Dukes, Sir Paul (1889–1967)
British author, secret agent, and pioneer of yoga in Western
countries, Dukes was born in 1889. He was educated at
Caterham School, England, and Petrograd Conservative, Russia.
Dukes was always seeking and affirming a higher purpose
in life than everyday existence. His first marriage, in 1922, was
to Margaret Rutherford; his second, in 1959, to Diana Fitzgerald.
As a young man he took a position as a language teacher in
Riga, Latvia. He later moved to St. Petersburg, where he was
a secret agent in prerevolutionary Russia. In 1913 he spent a
season in the Russian province of Tula, acting as a tutor, and
briefly claimed an ability for psychic healing.
After World War I, in 1921 he became a special correspondent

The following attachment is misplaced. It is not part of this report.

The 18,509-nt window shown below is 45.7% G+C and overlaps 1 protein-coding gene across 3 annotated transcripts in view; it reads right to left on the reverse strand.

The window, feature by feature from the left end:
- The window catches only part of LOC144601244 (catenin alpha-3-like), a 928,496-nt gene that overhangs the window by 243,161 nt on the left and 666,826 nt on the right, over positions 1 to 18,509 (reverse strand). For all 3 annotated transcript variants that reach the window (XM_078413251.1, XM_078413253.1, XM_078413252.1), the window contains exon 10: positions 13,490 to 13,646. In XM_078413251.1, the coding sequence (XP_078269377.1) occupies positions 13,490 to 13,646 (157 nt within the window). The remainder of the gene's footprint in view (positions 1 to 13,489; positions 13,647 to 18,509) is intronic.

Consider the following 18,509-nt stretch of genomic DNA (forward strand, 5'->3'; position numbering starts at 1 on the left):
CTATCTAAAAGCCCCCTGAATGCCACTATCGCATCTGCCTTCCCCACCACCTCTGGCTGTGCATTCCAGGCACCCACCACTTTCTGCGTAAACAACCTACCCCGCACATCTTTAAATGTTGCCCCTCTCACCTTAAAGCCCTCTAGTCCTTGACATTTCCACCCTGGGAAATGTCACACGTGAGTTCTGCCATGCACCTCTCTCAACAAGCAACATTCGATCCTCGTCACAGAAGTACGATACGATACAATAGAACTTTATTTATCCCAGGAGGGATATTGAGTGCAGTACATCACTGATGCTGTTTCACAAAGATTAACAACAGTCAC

of The Times newspaper in Eastern Europe. Under the
name ‘‘Paul Dukaine’’ he appeared on stage in a ballet act.
Dukes also studied yoga, lectured, traveled widely, and wrote
a number of books on a variety of topics. He was director of a
company that manufactured components for the British Ministry
of Aircraft Production. During his travels he met mystics
and wonder workers, and also spent a night alone in the Great
Pyramid of Gizeh in Egypt. He died on August 27, 1967 in
Capetown, South Africa.
Sources
Dukes, Paul. Come Hammer, Come Sickle. N.p., 1947.
———. Red Dusk and the Morrow. N.p., 1922.
———. The Unending Quest. London, 1950.
———. Yoga for the Western World. N.p., 1953.
———. The Yoga of Health, Youth and Joy. N.p., 1960

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